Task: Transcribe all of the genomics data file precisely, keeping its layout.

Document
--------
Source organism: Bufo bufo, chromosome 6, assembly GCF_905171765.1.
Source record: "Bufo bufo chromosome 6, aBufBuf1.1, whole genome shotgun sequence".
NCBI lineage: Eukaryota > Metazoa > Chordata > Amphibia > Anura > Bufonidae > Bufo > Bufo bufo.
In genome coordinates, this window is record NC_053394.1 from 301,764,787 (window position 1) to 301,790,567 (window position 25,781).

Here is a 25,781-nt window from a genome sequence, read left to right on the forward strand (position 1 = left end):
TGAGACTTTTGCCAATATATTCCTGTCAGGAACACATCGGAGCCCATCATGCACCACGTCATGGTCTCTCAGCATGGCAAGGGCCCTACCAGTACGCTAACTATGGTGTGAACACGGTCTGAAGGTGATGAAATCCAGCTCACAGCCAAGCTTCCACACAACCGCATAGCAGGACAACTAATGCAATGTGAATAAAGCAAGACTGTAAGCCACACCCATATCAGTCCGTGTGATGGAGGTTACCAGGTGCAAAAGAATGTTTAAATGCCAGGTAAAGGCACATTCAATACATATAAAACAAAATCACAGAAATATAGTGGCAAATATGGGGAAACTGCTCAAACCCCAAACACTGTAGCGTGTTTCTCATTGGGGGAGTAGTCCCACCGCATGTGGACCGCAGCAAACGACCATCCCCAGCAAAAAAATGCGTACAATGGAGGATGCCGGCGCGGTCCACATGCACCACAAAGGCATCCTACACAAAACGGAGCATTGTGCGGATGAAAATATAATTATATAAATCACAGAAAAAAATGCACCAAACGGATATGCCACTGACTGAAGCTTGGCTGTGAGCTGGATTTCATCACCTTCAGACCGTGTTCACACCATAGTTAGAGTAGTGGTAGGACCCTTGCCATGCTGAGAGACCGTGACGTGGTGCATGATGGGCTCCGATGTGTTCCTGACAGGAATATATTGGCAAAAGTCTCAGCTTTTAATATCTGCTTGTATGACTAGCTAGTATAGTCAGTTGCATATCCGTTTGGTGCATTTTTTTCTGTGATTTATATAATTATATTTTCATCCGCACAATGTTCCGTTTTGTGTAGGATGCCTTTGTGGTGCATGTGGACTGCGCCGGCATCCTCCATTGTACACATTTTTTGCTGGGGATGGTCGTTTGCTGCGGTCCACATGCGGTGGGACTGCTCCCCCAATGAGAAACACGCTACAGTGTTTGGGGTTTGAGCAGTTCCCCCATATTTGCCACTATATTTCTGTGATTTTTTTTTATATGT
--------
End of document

Source organism: Bufo bufo, chromosome 6, assembly GCF_905171765.1.
Source record: "Bufo bufo chromosome 6, aBufBuf1.1, whole genome shotgun sequence".
NCBI lineage: Eukaryota > Metazoa > Chordata > Amphibia > Anura > Bufonidae > Bufo > Bufo bufo.
In genome coordinates, this window is record NC_053394.1 from 301,764,787 (window position 1) to 301,790,567 (window position 25,781).

Here is a 25,781-nt window from a genome sequence, read left to right on the forward strand (position 1 = left end):
TGAGACTTTTGCCAATATATTCCTGTCAGGAACACATCGGAGCCCATCATGCACCACGTCATGGTCTCTCAGCATGGCAAGGGCCCTACCAGTACGCTAACTATGGTGTGAACACGGTCTGAAGGTGATGAAATCCAGCTCACAGCCAAGCTTCCACACAACCGCATAGCAGGACAACTAATGCAATGTGAATAAAGCAAGACTGTAAGCCACACCCATATCAGTCCGTGTGATGGAGGTTACCAGGTGCAAAAGAATGTTTAAATGCCAGGTAAAGGCACATTCAATACATATAAAACAAAATCACAGAAATATAGTGGCAAATATGGGGAAACTGCTCAAACCCCAAACACTGTAGCGTGTTTCTCATTGGGGGAGTAGTCCCACCGCATGTGGACCGCAGCAAACGACCATCCCCAGCAAAAAAATGCGTACAATGGAGGATGCCGGCGCGGTCCACATGCACCACAAAGGCATCCTACACAAAACGGAGCATTGTGCGGATGAAAATATAATTATATAAATCACAGAAAAAAATGCACCAAACGGATATGCCACTGACTGAAGCTTGGCTGTGAGCTGGATTTCATCACCTTCAGACCGTGTTCACACCATAGTTAGAGTAGTGGTAGGACCCTTGCCATGCTGAGAGACCGTGACGTGGTGCATGATGGGCTCCGATGTGTTCCTGACAGGAATATATTGGCAAAAGTCTCAGCTTTTAATATCTGCTTGTATGACTAGCTAGTATAGTCAGTTGCATATCCGTTTGGTGCATTTTTTTCTGTGATTTATATAATTATATTTTCATCCGCACAATGTTCCGTTTTGTGTAGGATGCCTTTGTGGTGCATGTGGACTGCGCCGGCATCCTCCATTGTACACATTTTTTGCTGGGGATGGTCGTTTGCTGCGGTCCACATGCGGTGGGACTGCTCCCCCAATGAGAAACACGCTACAGTGTTTGGGGTTTGAGCAGTTCCCCCATATTTGCCACTATATTTCTGTGATTTTTTTTTATATGT